August - 2017
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The impact of disability in survivors of critical illness
Int Care Med, 2017, 43(7);992-1001
Our exploration of long-term outcomes after critical illness is evolving. We know survivors often experience long-term physical, cognitive and mental health impairments known as post-intensive care syndrome. We also know we are limited in our understanding of this by the tools we use to measure outcomes.
To start with, loss to follow-up is a major issue. Also, the relationship between what we measure, and what matters to our patients, remains an issue. We know about readmission, healthcare costs, and health-related quality of life. However we are increasingly recognising the value of patient related outcome measures (PROMs), measuring what matters most to our patients, their experiences of disability, functioning and health-related quality of life, including participation and limitations in activities.
So, how can we align what we measure with what matters to our patients?
World Health Organisation’s International Classification defines disability as "difficulties in any area of functioning as they relate to environmental and personal factors”. It separates the measurement of disability and functioning from health-related quality of life. World Health Organisation’s Disability Assessment Schedule 2.0 (WHODAS) was developed to measure disability cross-culturally and for disease-related states across six major life domains: cognition, mobility, self-care, interpersonal relationships, work and household roles, and participation in society. It has been tested for concurrent validity against the Functional Independence Measure (FIM), SF-36 and the WHOQoL and used to assess disability following trauma, stroke, surgery, post traumatic stress in veterans and in chronic diseases.
This multicentre, prospective cohort study aimed to measure key components of WHODAS in survivors of critical illness using patient centred outcomes. So what did they do?
Disability measured using patient-reported outcomes was prevalent at 6 months after critical illness in survivors and was associated with both reduced health-related quality of life and poor return to work due to result of health. There is a lot of work to be done.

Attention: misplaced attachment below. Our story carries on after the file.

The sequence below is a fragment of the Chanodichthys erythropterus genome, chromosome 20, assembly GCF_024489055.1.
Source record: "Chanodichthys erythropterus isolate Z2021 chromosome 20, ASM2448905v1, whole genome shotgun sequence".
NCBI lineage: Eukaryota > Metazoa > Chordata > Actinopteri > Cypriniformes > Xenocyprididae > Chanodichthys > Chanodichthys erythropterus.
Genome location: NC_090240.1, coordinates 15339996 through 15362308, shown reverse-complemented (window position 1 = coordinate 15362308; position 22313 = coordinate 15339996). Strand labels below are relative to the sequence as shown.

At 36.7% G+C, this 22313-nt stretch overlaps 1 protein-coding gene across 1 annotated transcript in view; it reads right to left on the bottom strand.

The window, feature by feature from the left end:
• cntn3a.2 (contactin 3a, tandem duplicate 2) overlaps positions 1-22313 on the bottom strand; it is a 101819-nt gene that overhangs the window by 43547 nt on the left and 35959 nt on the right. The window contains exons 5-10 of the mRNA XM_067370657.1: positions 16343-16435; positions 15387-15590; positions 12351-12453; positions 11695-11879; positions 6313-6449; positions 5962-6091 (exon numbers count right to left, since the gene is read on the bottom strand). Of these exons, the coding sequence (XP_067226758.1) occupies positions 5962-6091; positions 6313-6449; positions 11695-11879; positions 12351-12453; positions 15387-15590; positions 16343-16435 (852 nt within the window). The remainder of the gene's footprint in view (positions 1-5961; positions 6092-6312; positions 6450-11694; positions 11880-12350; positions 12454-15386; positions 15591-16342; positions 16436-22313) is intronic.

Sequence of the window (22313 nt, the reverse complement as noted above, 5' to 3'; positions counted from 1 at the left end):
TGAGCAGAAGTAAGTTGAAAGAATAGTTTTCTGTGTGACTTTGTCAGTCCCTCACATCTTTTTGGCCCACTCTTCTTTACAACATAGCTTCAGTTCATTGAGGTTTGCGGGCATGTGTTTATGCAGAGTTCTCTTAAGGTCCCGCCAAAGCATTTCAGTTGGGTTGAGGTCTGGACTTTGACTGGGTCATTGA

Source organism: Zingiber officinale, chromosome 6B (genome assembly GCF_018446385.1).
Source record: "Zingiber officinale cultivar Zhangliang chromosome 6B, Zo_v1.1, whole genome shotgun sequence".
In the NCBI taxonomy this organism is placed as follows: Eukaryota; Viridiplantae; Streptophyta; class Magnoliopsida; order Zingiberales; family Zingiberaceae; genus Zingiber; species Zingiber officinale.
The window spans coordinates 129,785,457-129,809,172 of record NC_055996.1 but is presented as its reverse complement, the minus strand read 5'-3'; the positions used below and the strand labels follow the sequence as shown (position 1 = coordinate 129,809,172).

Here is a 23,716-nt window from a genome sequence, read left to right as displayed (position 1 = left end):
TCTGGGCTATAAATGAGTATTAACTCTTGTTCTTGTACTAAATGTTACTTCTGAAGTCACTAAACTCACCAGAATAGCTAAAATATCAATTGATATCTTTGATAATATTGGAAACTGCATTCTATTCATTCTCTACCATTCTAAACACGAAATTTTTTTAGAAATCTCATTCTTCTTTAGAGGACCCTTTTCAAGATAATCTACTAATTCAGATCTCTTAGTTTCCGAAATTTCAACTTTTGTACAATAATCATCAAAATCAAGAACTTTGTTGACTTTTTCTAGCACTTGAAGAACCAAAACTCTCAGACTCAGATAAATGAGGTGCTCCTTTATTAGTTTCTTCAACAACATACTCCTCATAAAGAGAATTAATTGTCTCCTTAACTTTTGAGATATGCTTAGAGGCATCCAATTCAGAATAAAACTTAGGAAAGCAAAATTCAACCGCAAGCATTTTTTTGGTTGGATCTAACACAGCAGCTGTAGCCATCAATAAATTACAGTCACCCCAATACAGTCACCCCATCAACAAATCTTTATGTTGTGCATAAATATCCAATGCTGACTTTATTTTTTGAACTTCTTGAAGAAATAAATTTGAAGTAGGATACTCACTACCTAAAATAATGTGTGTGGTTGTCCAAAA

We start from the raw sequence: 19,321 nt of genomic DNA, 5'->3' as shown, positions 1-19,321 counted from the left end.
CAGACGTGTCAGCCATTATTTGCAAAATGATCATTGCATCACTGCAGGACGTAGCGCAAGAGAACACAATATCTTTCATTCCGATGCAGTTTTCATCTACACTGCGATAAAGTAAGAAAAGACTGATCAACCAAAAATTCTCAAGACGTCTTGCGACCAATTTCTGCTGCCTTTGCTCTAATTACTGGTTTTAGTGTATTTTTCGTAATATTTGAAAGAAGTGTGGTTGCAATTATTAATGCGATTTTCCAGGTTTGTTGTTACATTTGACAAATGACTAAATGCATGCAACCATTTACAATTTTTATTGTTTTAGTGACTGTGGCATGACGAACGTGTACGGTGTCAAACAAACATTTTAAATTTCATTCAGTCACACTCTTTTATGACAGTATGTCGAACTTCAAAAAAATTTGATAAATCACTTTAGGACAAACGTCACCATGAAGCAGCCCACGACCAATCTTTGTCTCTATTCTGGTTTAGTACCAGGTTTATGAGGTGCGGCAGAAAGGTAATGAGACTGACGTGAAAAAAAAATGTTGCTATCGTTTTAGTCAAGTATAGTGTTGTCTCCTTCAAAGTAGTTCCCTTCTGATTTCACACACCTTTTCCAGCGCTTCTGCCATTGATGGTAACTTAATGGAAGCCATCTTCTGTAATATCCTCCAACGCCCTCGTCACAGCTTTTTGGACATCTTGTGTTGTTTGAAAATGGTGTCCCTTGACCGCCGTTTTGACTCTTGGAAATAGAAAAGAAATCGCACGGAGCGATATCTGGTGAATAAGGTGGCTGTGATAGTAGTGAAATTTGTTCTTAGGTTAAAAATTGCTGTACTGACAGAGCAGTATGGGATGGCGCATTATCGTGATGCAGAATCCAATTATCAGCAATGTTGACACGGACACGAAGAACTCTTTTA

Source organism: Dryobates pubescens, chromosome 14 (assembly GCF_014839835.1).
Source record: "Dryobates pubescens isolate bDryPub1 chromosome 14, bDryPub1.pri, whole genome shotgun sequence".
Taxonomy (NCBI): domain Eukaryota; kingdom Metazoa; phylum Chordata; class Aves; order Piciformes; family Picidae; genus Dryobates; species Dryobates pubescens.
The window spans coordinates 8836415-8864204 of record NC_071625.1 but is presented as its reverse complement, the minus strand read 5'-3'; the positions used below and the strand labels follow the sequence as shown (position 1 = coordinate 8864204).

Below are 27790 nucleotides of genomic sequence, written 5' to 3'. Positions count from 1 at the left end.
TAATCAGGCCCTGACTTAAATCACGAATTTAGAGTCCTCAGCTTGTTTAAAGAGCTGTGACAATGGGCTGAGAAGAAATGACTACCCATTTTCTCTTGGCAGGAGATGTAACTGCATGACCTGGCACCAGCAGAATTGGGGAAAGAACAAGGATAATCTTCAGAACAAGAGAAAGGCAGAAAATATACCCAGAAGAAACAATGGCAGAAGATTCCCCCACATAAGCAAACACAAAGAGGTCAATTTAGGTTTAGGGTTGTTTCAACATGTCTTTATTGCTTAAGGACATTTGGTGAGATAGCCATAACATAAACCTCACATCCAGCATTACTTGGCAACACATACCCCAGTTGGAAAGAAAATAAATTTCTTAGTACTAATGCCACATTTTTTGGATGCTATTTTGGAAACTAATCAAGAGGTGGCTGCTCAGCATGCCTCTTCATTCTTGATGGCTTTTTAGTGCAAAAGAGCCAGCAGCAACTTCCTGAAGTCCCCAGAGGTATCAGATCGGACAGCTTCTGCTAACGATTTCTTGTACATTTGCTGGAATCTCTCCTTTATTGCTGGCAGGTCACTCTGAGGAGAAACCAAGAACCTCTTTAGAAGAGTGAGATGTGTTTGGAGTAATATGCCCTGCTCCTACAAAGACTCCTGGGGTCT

To use the World Health Organisation’s International Classification of Functioning to measure disability following critical illness using patient-reported outcomes.
A prospective, multicentre cohort study conducted in five metropolitan intensive care units (ICU). Participants were adults who had been admitted to the ICU, received more than 24 h of mechanical ventilation and survived to hospital discharge. The primary outcome was measurement of disability using the World Health Organisation’s Disability Assessment Schedule 2.0. The secondary outcomes included the limitation of activities and changes to health-related quality of life comparing survivors with and without disability at 6 months after ICU.
We followed 262 patients to 6 months, with a mean age of 59 ± 16 years, and of whom 175 (67%) were men. Moderate or severe disability was reported in 65 of 262 (25%). Predictors of disability included a history of anxiety/depression [odds ratio (OR) 1.65 (95% confidence interval (CI) 1.22, 2.23), P = 0.001]; being separated or divorced [OR 2.87 (CI 1.35, 6.08), P = 0.006]; increased duration of mechanical ventilation [OR 1.04 (CI 1.01, 1.08), P = 0.03 per day]; and not being discharged to home from the acute hospital [OR 1.96 (CI 1.01, 3.70) P = 0.04]. Moderate or severe disability at 6 months was associated with limitation in activities, e.g. not returning to work or studies due to health (P < 0.002), and reduced health-related quality of life (P < 0.001).
Disability measured using patient-reported outcomes was prevalent at 6 months after critical illness in survivors and was associated with reduced health-related quality of life. Predictors of moderate or severe disability included a prior history of anxiety or depression, separation or divorce and a longer duration of mechanical ventilation.
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